A nation has come together through music in support of Bobcaygeon, a small Ontario town battling a COVID-19 outbreak at a local nursing home that has claimed the lives of nearly two dozen residents.
“Bobcaygeon has such great residents here that will do whatever it takes to do what they can for this community. As a resident I need to be a part of that,” explains Richard Kyle, a guitarist with The Tragically Hits — a cover band of The Hip that formed in 2015.
In an effort to show that support, Kyle started an online campaign encouraging Canadians from coast to coast to join in and sing ‘Bobcaygeon’ by The Tragically Hip Sunday evening. The idea was inspired after he saw a social media post of a Montreal comedian who sung the Hip’s song ‘Courage’.
“Sing Bobcaygeon to show your solidarity with the town and the feeling this town brings,” added Kyle.
The town of 3,500 is capturing international headlines in recent days not because of its connection to Canada’s beloved band The Tragically Hip, but because of its link to a worldwide pandemic.
COVID-19 has killed more than 20 seniors and infected dozens of staff at Pinecrest Nursing Home in the community.
“We certainly knew that Bobcaygeon is a lovely little place,” says Hip guitarist Paul Langlois
“Ever since we came out with that song there’s been a connection for us, too.”
Langlois joined others as he belted out the tune on his porch in his hometown of Kingston, Ont., with his family by his side.
“It helps people. People love music, they love movies. It’s almost like it’s become more important for people to escape a little bit,” added Langlois.
The community has set up a fund that has raised more than $30,000 to help those impacted by the tragedy. The Bobcaygeon COVID-19 Relief Fund was launched to support Bobcaygeon and area patients, families and health-care workers in need of financial assistance, food supplies, transportation, technology and mental wellness counselling.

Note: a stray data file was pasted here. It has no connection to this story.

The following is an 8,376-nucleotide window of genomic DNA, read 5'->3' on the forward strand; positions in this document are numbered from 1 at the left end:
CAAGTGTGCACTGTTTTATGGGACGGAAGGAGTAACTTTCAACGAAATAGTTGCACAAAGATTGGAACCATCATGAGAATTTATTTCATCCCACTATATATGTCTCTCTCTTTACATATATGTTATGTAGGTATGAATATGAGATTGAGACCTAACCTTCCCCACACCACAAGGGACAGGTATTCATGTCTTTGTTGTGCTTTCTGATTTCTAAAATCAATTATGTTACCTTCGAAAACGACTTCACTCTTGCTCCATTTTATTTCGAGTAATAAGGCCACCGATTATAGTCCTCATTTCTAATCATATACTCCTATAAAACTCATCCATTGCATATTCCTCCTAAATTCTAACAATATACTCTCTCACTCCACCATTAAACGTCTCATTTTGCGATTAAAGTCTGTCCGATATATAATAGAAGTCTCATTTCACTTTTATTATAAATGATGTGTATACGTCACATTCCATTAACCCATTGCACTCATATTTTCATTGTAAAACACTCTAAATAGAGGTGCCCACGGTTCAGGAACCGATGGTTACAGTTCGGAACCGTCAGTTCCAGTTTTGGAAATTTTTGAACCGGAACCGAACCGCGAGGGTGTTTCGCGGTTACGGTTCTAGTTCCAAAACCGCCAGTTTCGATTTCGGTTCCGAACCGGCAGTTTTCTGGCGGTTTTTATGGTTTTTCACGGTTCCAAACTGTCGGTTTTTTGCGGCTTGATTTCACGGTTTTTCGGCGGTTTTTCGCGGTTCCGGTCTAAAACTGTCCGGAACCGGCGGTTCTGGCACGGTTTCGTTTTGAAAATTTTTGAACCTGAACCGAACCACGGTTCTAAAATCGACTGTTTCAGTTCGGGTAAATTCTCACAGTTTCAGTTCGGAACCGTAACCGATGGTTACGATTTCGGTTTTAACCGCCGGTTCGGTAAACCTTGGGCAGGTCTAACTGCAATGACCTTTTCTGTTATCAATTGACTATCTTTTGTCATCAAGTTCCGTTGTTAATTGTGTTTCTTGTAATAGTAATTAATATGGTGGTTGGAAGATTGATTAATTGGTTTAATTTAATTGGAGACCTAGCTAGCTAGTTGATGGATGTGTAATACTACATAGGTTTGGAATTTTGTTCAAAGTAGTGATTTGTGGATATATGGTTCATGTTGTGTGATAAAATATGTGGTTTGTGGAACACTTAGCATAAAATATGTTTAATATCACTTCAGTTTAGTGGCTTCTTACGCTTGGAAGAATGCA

“I know that they see the outpouring of loved ones from the community but they’re also focused on taking care of the people who are in there,” says Kawartha Lakes councillor Kathleen Seymour-Fagan.
Seymour-Fagan says the singalong is a great way to lift the spirits of those who have been impacted by the pandemic, whether locally, internationally or abroad.
“We need this. Let’s say we need this and remember the good times and the times to come,” she said.
“We need the unity and music brings everyone together and it makes everyone happier.”
Community members have followed suit.
“I think for a lot of us, we’re helpless because we want to do something so to stay home and self isolate seems rather selfish, so I’ve been trying to find ways I can engage in the community and this is is one way we can do it,” said Jennine Profeta, who spent Sunday practicing the song with her husband, Dave Pearce, and son Lucas.
“Just bringing the spirit of our town together. Let’s do it.”
Langlois says his heart is with those impacted by the tragedy, and he’s offering messages of kindness and resiliency through these trying times.
“Hope, resolve, drive — you know, sometimes it takes that to get up in the morning and just, you know, take on another day of this craziness,” he said.
View original article here Source